How accurate are wearable fitness devices? Featured Image

How accurate are wearable devices for measuring activity data?

There is an old saying “that which gets measured, gets improved!” This couldn’t be closer to the truth!! However, how do you know what is the best way to measure, what to measure, and what is accurate? Is my heart rate watch tracking my calories accurately? Did I really burn that many calories on the elliptical? Do I really need to do 50 burpees to burn “X” amount of calories? Well, there is some truth to these and a lot of variables that cause errors and inaccuracies.

It is important to track your measurements whether its weight loss, fat loss, lean muscle mass gains, strength gains, improved resting heart rate, blood pressure, blood sugar, lipid levels, and any other numerous measurable metrics.  Tracking serves as a baseline to determine if your program is working or needs adjusting. Tracking also helps determine if you are really working as hard as you should be or perhaps you have been slacking. Tracking also helps bring other underlying issues to the surface, such as hormonal imbalances or other endocrine problems and even disease. If you are diligent with proper tracking and you measure your activity, food, and results but find that you are still struggling with losing weight this might be due to an underlying thyroid condition or any other numerous health complications.

How do these devices work?

Some of them work based off of heart rate, some work off of electrical currents, some work off of heat sensors, or even movement sensors. Other measurable devices also ask for programming of body statistics such as height, age, weight, sex, and even body fat percentage. The more data the device measures and the more statistics you are required to enter then the more accurate data it will produce.

It is important to find a device that you can wear all day and night for at least a week or so. Wearing a device while you sleep and throughout the 24 hours of activity will give you more accurate insight into exactly how many calories you burn and in particular with specific activities. You may not find a water proof device and therefore you would simply take it off for the few short 10-15 minutes or so that you are actually in the shower. Then immediately put the device back on and continue to wear all day. I would recommend this for at least 1 week so you track your trends. Some days you might find your more active than others such as workdays verses weekends. I would log your results from each day. How many calories burned each day, steps taken if available or distance traveled, average heart rate, etc. Then at the end of 7 days, I would average these out to get a general idea of what your average measurement is for all of these metrics. This will give you a good baseline to build a exercise or nutrition program off of.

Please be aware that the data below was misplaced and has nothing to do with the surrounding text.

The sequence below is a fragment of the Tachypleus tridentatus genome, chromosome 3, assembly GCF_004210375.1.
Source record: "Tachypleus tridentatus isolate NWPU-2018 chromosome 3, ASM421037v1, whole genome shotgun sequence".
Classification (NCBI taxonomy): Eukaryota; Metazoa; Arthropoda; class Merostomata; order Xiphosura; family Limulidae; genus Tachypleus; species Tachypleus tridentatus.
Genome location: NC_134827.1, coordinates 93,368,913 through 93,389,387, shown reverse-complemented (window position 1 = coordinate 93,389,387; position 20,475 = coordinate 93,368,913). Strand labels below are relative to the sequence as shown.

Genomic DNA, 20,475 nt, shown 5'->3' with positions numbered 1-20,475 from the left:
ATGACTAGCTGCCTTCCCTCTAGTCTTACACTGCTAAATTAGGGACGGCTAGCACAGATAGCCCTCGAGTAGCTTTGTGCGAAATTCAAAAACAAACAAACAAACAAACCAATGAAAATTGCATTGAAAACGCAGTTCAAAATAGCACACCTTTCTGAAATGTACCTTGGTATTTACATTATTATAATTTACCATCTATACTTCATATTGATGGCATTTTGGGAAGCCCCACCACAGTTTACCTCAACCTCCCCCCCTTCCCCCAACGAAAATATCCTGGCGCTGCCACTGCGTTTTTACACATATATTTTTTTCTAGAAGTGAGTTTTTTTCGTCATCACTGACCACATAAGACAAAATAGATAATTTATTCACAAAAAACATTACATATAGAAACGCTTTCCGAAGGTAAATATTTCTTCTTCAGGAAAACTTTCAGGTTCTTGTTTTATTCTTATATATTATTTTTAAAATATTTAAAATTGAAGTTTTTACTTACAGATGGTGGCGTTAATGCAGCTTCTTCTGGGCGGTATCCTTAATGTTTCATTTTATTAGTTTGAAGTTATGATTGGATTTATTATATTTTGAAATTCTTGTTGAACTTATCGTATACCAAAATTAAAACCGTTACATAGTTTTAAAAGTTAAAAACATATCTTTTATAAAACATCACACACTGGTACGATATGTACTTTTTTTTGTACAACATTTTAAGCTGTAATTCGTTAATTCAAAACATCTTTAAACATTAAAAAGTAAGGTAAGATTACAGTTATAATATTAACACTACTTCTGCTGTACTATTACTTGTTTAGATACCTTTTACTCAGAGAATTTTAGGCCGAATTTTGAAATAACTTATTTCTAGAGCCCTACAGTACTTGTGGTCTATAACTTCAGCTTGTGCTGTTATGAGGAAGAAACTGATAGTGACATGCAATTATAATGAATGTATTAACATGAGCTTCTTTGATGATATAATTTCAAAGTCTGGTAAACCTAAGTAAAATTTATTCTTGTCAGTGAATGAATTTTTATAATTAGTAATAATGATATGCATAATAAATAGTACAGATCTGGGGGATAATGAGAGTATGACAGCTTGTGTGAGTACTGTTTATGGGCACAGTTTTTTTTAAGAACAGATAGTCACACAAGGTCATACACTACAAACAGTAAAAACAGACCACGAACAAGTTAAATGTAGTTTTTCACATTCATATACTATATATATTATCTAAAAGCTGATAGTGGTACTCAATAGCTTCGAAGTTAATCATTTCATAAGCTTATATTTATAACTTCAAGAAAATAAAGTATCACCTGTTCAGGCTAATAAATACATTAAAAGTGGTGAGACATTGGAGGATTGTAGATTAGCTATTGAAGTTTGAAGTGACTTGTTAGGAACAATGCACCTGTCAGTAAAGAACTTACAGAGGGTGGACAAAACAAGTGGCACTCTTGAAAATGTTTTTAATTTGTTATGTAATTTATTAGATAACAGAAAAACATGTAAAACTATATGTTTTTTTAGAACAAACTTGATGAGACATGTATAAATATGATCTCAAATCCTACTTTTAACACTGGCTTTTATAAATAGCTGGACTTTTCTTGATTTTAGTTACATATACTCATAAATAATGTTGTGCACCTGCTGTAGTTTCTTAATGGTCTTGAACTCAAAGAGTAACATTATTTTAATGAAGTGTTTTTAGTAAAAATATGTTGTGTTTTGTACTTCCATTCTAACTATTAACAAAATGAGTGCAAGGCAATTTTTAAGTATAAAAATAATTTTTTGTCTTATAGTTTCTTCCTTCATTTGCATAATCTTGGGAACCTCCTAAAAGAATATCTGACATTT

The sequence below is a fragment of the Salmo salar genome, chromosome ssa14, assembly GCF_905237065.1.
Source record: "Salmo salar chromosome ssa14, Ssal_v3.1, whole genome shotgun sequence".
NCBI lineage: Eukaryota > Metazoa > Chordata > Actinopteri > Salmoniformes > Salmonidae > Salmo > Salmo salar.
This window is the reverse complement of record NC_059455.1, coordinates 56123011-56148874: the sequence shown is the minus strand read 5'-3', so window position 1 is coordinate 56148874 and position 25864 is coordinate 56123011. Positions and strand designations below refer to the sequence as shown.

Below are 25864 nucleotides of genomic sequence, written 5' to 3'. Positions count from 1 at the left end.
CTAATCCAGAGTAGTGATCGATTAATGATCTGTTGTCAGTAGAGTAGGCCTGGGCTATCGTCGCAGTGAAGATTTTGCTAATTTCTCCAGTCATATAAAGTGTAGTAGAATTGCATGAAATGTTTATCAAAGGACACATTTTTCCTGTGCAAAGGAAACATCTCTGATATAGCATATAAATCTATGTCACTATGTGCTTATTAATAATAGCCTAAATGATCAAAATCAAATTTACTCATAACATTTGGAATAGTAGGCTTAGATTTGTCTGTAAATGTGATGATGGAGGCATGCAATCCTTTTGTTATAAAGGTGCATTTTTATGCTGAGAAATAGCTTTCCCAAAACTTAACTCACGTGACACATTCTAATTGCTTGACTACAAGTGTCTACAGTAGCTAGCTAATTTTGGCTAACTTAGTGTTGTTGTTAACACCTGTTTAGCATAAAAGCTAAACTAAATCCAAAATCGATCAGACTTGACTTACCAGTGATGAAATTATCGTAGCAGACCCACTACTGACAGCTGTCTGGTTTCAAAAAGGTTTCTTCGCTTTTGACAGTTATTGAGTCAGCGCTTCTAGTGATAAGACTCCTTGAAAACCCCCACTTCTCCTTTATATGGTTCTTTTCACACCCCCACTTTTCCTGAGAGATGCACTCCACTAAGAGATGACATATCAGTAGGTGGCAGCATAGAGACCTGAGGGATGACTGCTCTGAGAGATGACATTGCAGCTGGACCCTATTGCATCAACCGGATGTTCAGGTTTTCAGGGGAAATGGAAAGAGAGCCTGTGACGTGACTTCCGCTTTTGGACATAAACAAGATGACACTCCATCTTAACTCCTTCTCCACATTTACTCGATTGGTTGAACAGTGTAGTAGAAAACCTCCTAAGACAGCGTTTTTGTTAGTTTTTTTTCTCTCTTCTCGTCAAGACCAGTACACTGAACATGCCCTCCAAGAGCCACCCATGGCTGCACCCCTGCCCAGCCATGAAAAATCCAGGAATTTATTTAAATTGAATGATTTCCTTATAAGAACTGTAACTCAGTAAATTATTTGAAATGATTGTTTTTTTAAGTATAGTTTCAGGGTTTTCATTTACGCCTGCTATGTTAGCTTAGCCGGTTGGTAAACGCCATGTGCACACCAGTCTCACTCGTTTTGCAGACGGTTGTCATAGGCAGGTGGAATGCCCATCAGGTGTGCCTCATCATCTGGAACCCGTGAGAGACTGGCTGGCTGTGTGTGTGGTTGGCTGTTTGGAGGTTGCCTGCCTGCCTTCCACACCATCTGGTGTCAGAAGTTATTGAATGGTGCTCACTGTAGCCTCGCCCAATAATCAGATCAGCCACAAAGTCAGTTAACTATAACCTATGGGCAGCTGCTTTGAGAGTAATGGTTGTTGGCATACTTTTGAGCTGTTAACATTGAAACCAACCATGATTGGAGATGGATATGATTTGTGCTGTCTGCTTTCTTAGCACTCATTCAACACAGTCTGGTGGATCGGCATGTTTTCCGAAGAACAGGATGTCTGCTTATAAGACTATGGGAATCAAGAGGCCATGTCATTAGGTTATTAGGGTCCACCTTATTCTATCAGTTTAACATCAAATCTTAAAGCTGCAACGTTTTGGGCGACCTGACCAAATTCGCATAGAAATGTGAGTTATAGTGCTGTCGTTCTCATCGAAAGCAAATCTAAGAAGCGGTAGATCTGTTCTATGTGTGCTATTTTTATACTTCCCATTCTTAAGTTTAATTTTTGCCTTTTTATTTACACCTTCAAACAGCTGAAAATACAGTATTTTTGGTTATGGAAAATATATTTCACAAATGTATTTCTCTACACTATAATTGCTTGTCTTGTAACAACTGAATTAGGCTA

How accurate are these devices?

As we mentioned earlier some device are obviously more accurate than others and this goes for all types of devices. Heart rate monitors vary, calorie trackers vary, and even body fat analysis devices vary in accuracy. In a study done with 40 people (47% male, and 53% female) they tested 9 wearable devices; the ActiGraph GT3X+, activPAL, Fitbit One, GENEactiv, Jawbone Up, LUMOback, Nike Fuelband, Omron pedometer, and Z-Machine. The devices were tested over a period of 24 hours of activity including sleep, sedentary, low, moderate, and high activity. These devices were tested for accuracy and percent of errors and the closest measurements equivalent to standards in each activity level sleep, sedentary, low, moderate, and high activity. The results were shocking. Error rates ranged from 8.1% to 16.9% for sleep, 9.5% to 65.8% for Sedentary, 19.7% to 28.0% for Low Physical Activity, and a shocking 51.8% to 92% for Moderate to Vigorous Physical Activity, and 14.1% to 29.9% for Steps. Equivalence testing indicated that only were significantly equivalent to standards: the LUMOback for Sedentary Activity and the GT3X+ had the closest measurement for sleep and steps. The GENEactiv was the closest for Low Activity and the Fitbit for Moderate to Vigorous Activity. It is important to note that the high error percentage for moderate to vigorous physical activity ranges from 52-92% inaccurate! This means that most people who are pretty active in their lifestyles could be potentially have an extremely inaccurate measurement of true heart rate, calories burned, steps taken, or distance traveled. It is great to keep this in mind when building your workout or nutrition program. Do not rely solely on 1 device and do not rely heavily on it to guarantee your results. As the old saying goes “don’t put all your eggs in 1 basket, so to say.”

In conclusion, currently, no device accurately measures activity data across the entire 24 hour day, but in the future of activity measurement we should aim for more accurate 24 hour measurement as a goal. More research is needed on the accuracy of the devices at certain activity levels and certain body types. When selecting a device to use, it is best to select a device based on your outcome interest.

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